We take our modern roads and highways for granted, especially in the temperate zones where winter’s freeze-up—Sub-arctic Yellowknife, for example— or summer’s toast-up—Phoenix, Arizona or Palm Springs, California for example—aren’t off the charts. But this does not mean seasonal conditions and seasonal variation have no effect on temperate zone roads. Just that modern road building materials and techniques are cleverly engineered to withstand natural challenges and that ongoing maintenance and ongoing upgrading have produced an infrastructure that is the essential circulatory system of modern life and culture both in our cities and in our increasingly linked-up rural surrounds.
When a section of road or highway is out of sync with the demands of this circulatory system or falls below the standard of the rest of the system, its inadequacy becomes apparent relatively quickly and ‘fixing’ it generally becomes (or should become) a government priority. Road fixing has not generally been a highly political matter, although, if involving a costly major highway or bridge development, it can be.
In challenging economic times, government intervention in the economy in the form of ‘make-work’ type projects has often included roadwork projects or at least moved them to the top of the priority list. There are many examples of cities and towns across North America that have not only survived depressions and recessions because of road work projects, but that has come out the other side with more and better road systems that in turn help support and indeed ‘drive’ the upturn in the economic life of their communities.
Nowadays, of course, adding roads or upgrading highway systems are challenged as a cause of and not a cure for traffic congestion. “If you build it, they [the cars] will come” is the view of this constituency.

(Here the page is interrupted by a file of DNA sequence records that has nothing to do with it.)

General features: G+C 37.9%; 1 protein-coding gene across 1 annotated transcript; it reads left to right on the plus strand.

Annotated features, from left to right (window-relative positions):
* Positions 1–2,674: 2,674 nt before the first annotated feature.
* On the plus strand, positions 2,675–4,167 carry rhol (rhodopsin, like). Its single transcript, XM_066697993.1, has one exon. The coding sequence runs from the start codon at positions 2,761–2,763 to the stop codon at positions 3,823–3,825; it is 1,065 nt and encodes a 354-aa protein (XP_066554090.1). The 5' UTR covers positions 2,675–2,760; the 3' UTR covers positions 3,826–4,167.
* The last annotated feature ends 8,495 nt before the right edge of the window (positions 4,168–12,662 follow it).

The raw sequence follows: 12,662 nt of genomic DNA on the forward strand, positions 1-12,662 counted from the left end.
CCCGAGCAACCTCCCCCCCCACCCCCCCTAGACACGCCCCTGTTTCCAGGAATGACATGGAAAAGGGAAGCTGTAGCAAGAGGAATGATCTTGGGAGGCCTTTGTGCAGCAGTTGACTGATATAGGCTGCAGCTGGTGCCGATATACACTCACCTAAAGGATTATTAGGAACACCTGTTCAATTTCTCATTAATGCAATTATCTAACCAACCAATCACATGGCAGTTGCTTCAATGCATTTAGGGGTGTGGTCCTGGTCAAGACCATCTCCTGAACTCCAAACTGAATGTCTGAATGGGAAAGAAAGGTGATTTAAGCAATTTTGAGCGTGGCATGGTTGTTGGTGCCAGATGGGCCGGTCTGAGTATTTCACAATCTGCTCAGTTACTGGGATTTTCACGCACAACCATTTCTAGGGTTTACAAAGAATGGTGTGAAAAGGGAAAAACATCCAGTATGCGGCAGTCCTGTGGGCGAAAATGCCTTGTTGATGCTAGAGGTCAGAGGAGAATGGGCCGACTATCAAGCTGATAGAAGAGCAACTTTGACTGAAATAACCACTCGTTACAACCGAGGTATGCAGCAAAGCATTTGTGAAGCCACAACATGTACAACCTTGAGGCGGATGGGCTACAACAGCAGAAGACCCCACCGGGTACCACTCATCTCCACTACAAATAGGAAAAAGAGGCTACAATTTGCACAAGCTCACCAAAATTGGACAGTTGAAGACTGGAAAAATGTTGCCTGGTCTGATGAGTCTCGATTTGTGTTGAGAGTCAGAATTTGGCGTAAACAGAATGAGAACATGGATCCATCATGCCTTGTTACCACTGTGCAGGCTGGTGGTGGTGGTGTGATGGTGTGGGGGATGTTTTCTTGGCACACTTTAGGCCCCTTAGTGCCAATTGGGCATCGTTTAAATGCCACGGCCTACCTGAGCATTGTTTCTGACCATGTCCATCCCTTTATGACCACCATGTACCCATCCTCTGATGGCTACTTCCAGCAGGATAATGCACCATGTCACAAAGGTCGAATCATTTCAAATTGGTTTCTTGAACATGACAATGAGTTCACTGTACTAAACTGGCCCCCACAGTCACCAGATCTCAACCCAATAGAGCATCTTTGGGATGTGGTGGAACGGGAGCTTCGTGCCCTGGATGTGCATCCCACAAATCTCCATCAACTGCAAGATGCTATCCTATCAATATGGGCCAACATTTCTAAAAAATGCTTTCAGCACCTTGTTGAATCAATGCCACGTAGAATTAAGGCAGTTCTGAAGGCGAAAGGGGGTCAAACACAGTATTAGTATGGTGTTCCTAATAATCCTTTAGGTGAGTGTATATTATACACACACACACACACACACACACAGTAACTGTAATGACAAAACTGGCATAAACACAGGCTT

Since the industrial revolution, bridges that wash out or fall down and roads that sink or slide or disappear under landslides, far from revealing the hand of fate working in human affairs has been considered engineering catastrophes. But nowadays we are increasingly disinclined to claim an unassailable ability to shape the landscape as we see fit.
Our first reaction to highway and road system destruction attendant upon severe weather conditions may be to search for meteorological abnormality rather than sub-standard engineering practices. This is not indicative, however, of greater humility, but rather the reverse. Human activity is suggested by some to be a distorter of global temperatures and hence weather patterns.
In any case, engineering standards must necessarily be improved and adjusted based on experience. This is not to be glib about the destructive impact of severe weather. Recently on the news was a video clip of a row of parked cars in Baltimore falling slowly into a block-long sinkhole after a major storm dumped two days of rain on the east coast of the US. The accompanying soundtrack caught the fearful reaction of bystanders watching the amazing spectacle. Images of our expertly built and maintained roads opening up and swallowing the whole everything on them should be caused to reflect.
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